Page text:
The purpose of optical alignment is making the optical axis of an optical element, or complete system, coaxial with some other axis that is defined by other optical or mechanical components. This means we must start the discussion of optical alignment by making sure we all mean the same thing when we say the optical axis of a lens.

For a singlet optical element, the definition is simple. The optical axis is the line joining the centers of curvature of the two surfaces. The green arrows in Fig. 1 start at the physical centers of curvature. The red solid arrows start on the optical axis at the optical centers of curvature, that is, the position along the optical axis where the center of curvature appears located due to refraction at the intervening surface when viewed with an autostigmatic microscope (ASM) or an alignment telescope (AT). We will look at the process of using either of these instruments in a subsequent chapter. For now, we are just dealing with the definition.

*Fig. 1 Physical and optical centers of curvature that define the optical axis of a single lens*

We know one way of defining a line is with two points and those two points are uniquely defined here by the two centers of curvature as in Fig. 1. Independent of whether the surfaces are concave or convex, the optical axis is always normal at its intersection with the surfaces because the axis passes through the centers of curvature. This means here is no refraction or deviation of a ray propagating along the optical axis in either position or angle. This fact is implicit in the definition but seldom stated.

The definition shows why the optical axis is so important to alignment. When a lens is aligned to a reference axis and there is no deviation of a ray propagating along the reference axis the lens is perfectly aligned to the reference axis in tilt and decenter.

(Sidebar – There is a trap in this definition if you don’t think it all the way through. Say I have a lens and I want to center it in a collimated beam relative to some fiducial or datum perpendicular to the beam. I align my ASM or AT to the datum and insert the lens. By tilting and decentering the lens I get the back focus well centered in my instrument. The image is well centered but by eye the lens looks tilted.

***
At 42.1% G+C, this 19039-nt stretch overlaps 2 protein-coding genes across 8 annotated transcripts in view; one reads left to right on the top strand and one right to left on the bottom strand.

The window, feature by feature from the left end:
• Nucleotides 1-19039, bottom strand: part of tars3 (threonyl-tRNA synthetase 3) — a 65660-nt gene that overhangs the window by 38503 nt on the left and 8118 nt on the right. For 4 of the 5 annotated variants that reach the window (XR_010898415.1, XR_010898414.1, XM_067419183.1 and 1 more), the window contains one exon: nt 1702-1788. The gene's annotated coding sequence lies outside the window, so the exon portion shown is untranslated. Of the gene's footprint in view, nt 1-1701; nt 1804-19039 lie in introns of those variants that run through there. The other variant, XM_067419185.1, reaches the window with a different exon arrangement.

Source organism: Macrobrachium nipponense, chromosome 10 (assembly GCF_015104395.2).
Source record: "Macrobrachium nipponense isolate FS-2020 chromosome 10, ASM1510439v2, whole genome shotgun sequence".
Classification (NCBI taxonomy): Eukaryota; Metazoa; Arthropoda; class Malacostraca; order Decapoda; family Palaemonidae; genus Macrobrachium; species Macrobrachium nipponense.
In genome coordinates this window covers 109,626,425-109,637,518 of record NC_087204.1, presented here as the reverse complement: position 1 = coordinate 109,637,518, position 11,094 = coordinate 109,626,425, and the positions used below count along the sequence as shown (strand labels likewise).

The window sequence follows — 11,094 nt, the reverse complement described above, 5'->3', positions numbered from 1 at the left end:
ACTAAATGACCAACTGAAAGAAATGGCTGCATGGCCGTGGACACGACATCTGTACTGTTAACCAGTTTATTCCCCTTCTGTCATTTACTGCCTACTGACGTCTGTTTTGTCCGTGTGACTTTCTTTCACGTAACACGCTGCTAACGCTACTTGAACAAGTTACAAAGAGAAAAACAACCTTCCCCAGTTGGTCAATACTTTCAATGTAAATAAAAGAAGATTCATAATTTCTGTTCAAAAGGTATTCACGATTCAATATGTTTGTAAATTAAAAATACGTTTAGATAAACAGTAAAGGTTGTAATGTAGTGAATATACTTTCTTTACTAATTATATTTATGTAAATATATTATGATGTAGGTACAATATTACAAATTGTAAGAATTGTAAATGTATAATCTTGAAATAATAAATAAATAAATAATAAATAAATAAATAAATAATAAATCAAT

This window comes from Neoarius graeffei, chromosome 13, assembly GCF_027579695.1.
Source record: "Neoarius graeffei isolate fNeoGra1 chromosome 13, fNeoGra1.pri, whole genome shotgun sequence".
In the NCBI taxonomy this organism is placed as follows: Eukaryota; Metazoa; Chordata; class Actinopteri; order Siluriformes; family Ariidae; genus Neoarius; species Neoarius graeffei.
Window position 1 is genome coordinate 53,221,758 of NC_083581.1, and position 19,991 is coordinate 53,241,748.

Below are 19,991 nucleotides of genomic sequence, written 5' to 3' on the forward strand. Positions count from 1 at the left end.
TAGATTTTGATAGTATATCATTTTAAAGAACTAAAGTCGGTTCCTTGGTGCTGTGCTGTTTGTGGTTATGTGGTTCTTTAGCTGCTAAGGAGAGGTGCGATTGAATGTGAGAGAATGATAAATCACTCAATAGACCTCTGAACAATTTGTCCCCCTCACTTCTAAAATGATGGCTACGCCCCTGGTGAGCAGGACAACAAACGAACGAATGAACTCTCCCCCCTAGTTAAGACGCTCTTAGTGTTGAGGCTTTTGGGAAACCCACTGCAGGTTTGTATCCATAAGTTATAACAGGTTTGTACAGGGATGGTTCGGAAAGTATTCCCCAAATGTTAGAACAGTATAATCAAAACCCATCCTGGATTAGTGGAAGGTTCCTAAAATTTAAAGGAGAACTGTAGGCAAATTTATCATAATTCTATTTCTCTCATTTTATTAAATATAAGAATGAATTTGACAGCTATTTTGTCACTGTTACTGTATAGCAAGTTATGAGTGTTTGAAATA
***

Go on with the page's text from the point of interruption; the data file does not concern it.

The trap is that I have tried to center the lens using the back focus only. That is a single point, so I only know 3 degrees of freedom (DOF) and I am trying to determine an axis, or a line. I need 4 DOF to do that. I do not have enough information to know the lens is centered, that is, whether the optical axis of the lens is parallel to the axis of the collimated beam. I need a second point such as the center of curvature of one of the surfaces to know the lens is completely centered.)

In looking for a definition of the optical axis of a real assembly of optical elements rather than the design of an assembly I stumbled upon this note by A. E. Conrady [1] from 1919 that states the situation I am discussing perfectly.

So, what is the “optical axis” of set of centers of curvature “scattered around…according to chance”? For the purposes of our discussion, I propose it is the analogue of the optical axis for a single element in a functional sense. What does the “scatter” do to the deviation of a ray propagating through the assembly? My definition is when the optical axis of an assembly of lenses is aligned to a reference axis an optical ray co-axial with the reference axis is not deviated in position or angle while passing through the lens. This begs the question of how we create a single optical ray, but we will get into that in another couple of Chapters.

The same trap occurs here as for the single element. When the system is aligned to the reference axis we must probe the transmitted ray at two distances from the lens to assure that neither the angle of the ray nor its position has changed. This aspect of the problem is getting ahead of myself, but I think you will agree that the definition makes sense assuming we can measure the transmitted ray.

Example of the optical axis definition for a “system” of elements

Consider a cemented doublet whose prescription is shown in Table 1. If the doublet is perfectly centered, the centers of curvature of all three surfaces lie on a straight line that is both the mechanical and optical axis as in Fig. 2a. If there is an error in cementing this is no longer the case. Assume there is a 30 minute of the meniscus relative to the positive element. This is about 10 times larger than the typical centering tolerance for an off the shelf doublet but the large decenter makes it possible to see the errors in Fig. 2

Table 1 Prescription of the cemented doublet used in the example

When the meniscus is rotated about the center of curvature of the 2^{nd} surface of the positive element, the center of curvature of the 2^{nd} surface of the meniscus moves 1.81 mm above the optical axis of the positive element. The mechanical vertex of the meniscus is about half a mm below the axis as seen in Fig. 2 (middle)